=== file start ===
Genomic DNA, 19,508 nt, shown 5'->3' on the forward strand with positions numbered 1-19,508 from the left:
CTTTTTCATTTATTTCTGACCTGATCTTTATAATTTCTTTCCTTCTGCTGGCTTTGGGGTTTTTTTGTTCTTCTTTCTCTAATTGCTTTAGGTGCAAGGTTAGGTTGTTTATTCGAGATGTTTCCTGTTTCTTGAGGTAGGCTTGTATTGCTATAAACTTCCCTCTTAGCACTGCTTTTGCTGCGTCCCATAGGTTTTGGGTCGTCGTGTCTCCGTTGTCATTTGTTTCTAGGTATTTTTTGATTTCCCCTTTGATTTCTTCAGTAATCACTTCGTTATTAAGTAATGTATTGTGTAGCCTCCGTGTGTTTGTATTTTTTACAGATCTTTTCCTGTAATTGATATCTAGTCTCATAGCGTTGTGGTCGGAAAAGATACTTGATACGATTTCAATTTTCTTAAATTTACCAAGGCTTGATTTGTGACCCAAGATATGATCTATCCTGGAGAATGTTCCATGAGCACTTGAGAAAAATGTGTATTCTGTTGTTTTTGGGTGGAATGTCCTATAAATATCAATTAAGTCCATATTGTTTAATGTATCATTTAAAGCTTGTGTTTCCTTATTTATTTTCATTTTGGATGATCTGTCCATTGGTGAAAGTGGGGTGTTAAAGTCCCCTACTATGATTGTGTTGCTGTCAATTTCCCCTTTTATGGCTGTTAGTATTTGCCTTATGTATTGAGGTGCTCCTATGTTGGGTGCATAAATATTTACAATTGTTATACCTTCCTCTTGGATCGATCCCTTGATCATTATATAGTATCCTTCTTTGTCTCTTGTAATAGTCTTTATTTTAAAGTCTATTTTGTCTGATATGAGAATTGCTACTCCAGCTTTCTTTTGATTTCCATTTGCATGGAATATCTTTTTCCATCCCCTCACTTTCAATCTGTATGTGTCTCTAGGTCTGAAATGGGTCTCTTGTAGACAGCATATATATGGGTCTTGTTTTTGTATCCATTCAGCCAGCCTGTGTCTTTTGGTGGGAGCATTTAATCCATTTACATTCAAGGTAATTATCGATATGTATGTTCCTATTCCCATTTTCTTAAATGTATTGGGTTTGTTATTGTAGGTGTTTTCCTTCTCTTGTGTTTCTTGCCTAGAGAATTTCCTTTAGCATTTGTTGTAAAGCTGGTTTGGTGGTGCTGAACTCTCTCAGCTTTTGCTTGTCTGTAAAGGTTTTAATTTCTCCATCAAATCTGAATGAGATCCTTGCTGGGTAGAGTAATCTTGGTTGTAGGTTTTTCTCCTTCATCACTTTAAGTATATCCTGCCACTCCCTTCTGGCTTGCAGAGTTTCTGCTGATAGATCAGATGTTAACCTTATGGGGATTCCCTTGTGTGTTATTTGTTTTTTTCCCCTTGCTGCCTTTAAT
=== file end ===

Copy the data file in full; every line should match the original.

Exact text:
Genomic DNA, 19,508 nt, shown 5'->3' on the forward strand with positions numbered 1-19,508 from the left:
CTTTTTCATTTATTTCTGACCTGATCTTTATAATTTCTTTCCTTCTGCTGGCTTTGGGGTTTTTTTGTTCTTCTTTCTCTAATTGCTTTAGGTGCAAGGTTAGGTTGTTTATTCGAGATGTTTCCTGTTTCTTGAGGTAGGCTTGTATTGCTATAAACTTCCCTCTTAGCACTGCTTTTGCTGCGTCCCATAGGTTTTGGGTCGTCGTGTCTCCGTTGTCATTTGTTTCTAGGTATTTTTTGATTTCCCCTTTGATTTCTTCAGTAATCACTTCGTTATTAAGTAATGTATTGTGTAGCCTCCGTGTGTTTGTATTTTTTACAGATCTTTTCCTGTAATTGATATCTAGTCTCATAGCGTTGTGGTCGGAAAAGATACTTGATACGATTTCAATTTTCTTAAATTTACCAAGGCTTGATTTGTGACCCAAGATATGATCTATCCTGGAGAATGTTCCATGAGCACTTGAGAAAAATGTGTATTCTGTTGTTTTTGGGTGGAATGTCCTATAAATATCAATTAAGTCCATATTGTTTAATGTATCATTTAAAGCTTGTGTTTCCTTATTTATTTTCATTTTGGATGATCTGTCCATTGGTGAAAGTGGGGTGTTAAAGTCCCCTACTATGATTGTGTTGCTGTCAATTTCCCCTTTTATGGCTGTTAGTATTTGCCTTATGTATTGAGGTGCTCCTATGTTGGGTGCATAAATATTTACAATTGTTATACCTTCCTCTTGGATCGATCCCTTGATCATTATATAGTATCCTTCTTTGTCTCTTGTAATAGTCTTTATTTTAAAGTCTATTTTGTCTGATATGAGAATTGCTACTCCAGCTTTCTTTTGATTTCCATTTGCATGGAATATCTTTTTCCATCCCCTCACTTTCAATCTGTATGTGTCTCTAGGTCTGAAATGGGTCTCTTGTAGACAGCATATATATGGGTCTTGTTTTTGTATCCATTCAGCCAGCCTGTGTCTTTTGGTGGGAGCATTTAATCCATTTACATTCAAGGTAATTATCGATATGTATGTTCCTATTCCCATTTTCTTAAATGTATTGGGTTTGTTATTGTAGGTGTTTTCCTTCTCTTGTGTTTCTTGCCTAGAGAATTTCCTTTAGCATTTGTTGTAAAGCTGGTTTGGTGGTGCTGAACTCTCTCAGCTTTTGCTTGTCTGTAAAGGTTTTAATTTCTCCATCAAATCTGAATGAGATCCTTGCTGGGTAGAGTAATCTTGGTTGTAGGTTTTTCTCCTTCATCACTTTAAGTATATCCTGCCACTCCCTTCTGGCTTGCAGAGTTTCTGCTGATAGATCAGATGTTAACCTTATGGGGATTCCCTTGTGTGTTATTTGTTTTTTTCCCCTTGCTGCCTTTAAT